Thoughts On: Three Generations

I’ve been thinking lately about generational patterns. Likely due to the fact that I’m expecting my first child soon.

There are many patterns passed down through generations; discipline, community, political, hobby, religious, etc. The following are my early thoughts about economic patterns I’ve started to abstract into classes.

Generation Type A – Sacrificial Foundation

This generation sacrifices itself for the next generation. Typically exemplified by a strong work ethic, frugal spending habits and perseverance. A single foundation member can change the course of a family.

Often entrepreneurs and self employed. Other times working multiple jobs. Many were not able to pursue higher education or a professional track career but instead have found blue collar positions. They are able to find upward economic mobility through working hard, long hours.

There are the taxi drivers, contractors, masons, corner shop owners, garbage men and laborers of the world.

Immigrants often exemplify the foundation generation. They give up what is familiar to them, often making great sacrifices, in hopes of providing a better future for their offspring.

This generation earns more than it spends. Often mid-range earners and low spenders. They might work 60+ hour weeks for 20 or 30 years without ever going on an exotic vacation.

Generation Type B – Leverage & Enjoy

This generation possesses the strong work ethic of the foundation generation, but starts from a place of greater opportunity.

The leverage generation is able to pursue higher education or a professional track career. Often lawyers, doctors or management. They learned well from their parents though and understand the value of money – they watched their parents pinch pennies, though they might not do the same as vigorously.

One big difference between the leverage generation and the foundation generation is their standard of living in comparison to their children’s.

The foundation generation often has a lower standard of living and lower quality of life than their children – perhaps working long hours in a physically demanding and emotionally unsatisfying job, so their children can attend school and live comfortably.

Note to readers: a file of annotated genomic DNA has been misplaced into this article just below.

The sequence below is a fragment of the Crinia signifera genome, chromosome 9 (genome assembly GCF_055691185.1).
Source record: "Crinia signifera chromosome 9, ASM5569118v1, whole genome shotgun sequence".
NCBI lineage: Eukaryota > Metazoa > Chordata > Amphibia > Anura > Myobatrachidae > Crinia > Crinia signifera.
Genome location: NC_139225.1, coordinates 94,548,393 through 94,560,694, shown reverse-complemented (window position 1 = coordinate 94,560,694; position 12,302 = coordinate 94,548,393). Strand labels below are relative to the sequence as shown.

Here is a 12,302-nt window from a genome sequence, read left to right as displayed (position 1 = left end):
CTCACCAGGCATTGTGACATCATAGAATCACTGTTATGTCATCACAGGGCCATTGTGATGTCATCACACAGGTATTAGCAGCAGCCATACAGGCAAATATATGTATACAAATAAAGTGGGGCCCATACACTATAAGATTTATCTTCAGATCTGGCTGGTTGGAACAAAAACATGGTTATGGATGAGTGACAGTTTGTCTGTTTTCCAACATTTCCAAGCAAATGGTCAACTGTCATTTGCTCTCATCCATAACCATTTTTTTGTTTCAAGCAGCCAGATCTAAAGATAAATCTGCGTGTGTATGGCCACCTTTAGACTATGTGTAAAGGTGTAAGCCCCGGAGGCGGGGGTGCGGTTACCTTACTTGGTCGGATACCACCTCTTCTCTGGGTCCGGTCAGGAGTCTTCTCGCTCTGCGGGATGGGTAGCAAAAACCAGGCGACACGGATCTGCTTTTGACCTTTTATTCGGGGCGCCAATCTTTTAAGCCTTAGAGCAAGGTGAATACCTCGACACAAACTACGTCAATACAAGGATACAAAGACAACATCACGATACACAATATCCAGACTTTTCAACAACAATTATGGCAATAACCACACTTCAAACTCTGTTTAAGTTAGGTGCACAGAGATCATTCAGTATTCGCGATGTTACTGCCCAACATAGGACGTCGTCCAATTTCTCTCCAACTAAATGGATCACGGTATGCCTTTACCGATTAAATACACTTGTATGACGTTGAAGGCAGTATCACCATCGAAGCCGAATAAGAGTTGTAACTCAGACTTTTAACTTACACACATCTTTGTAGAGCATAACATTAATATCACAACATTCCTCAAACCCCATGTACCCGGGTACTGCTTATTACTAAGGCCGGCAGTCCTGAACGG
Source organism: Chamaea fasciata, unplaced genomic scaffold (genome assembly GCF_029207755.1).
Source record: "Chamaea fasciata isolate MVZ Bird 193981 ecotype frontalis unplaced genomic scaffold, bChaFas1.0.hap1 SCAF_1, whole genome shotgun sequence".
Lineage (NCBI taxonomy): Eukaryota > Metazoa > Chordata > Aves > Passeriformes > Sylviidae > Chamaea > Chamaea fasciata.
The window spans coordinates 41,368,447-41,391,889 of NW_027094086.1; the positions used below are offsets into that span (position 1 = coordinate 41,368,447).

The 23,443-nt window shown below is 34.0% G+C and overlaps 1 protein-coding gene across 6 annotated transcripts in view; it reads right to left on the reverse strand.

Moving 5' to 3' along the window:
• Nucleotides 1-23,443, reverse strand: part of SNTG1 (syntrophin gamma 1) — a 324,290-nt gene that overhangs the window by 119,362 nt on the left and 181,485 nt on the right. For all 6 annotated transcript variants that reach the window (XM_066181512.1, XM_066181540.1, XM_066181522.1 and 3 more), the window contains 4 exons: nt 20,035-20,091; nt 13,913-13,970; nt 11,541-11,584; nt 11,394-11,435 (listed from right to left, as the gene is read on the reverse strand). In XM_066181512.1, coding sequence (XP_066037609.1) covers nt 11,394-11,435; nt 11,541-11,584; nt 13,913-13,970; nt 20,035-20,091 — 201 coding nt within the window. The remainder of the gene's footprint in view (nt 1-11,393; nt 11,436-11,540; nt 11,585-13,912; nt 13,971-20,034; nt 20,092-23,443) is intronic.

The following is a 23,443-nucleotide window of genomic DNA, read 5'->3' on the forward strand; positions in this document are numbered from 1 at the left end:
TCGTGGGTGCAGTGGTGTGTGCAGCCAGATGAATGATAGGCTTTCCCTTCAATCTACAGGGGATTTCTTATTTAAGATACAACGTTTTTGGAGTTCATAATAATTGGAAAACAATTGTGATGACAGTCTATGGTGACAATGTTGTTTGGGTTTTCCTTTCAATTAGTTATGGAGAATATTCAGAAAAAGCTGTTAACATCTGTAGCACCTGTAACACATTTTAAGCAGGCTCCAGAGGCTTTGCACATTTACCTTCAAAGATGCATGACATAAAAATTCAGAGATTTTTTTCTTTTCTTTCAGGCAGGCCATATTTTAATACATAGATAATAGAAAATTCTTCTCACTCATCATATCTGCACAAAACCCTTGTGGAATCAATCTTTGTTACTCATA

The leverage generation on the other hand enjoys a standard of living about equal to their children.

Often a leverage generation immediately follows a foundation generation, but it is possible to have successive leverage generations.

They are mid to high earners and mid to high spenders. They work hard but enjoy the fruits of their labor – maybe they take the family vacations to places Hawaii ever few years.

Generation Type 3 – Enjoy & Deplete

This generation was fortunate to be born into a situation with a high quality of life. Their economic desires are met by the life they grow up in and so they have no desire for further upward mobility.

They are shielded from the hard work required by multiple generations to achieve their current lifestyle and might not see the value of living frugally. Because of this, they are often not able to offer their children the same normalized standard of living that they enjoyed.

They are mid-range earners and mid to high spenders. They enjoy the fruits of someone else’s labor but do not work comparatively hard. Perhaps they graduate college, have no career track in mind, and travel around Asia for a few months.

This generation will then pursue one of a number of paths:

  1. Following their passions: Given the economic security they are provided from the generation above them, this generation has the freedom to work for passion rather than strictly profit. Perhaps they start a lifestyle business around something they enjoy or maybe they work in the non-profit sector.
  2. Living a subsidized lifestyle: Perhaps they find a decent career, but not one that would quite provide for the lifestyle they grew up in. They are then subsidized, either directly through regular transfers or less directly through gifts that boost their standard of living beyond what they could achieve on their income alone.
  3. Spending lavishly: If the benefactors of enough income to live off of, this generation might never work, but instead only spend. They can quickly deplete any savings their family had accumulated. These are the trust fund kids that make for good reality TV.
  4. Resetting: If this generation becomes aware of the gap between their economic production and the production required to sustain the life they were familiar with, they might chose to reset. In this case they adjust their standard of living to their earnings and start a new pattern.

Do these generational patterns ring true with what you’ve experienced or read about? I’d love to hear some other thoughts as I develop these ideas.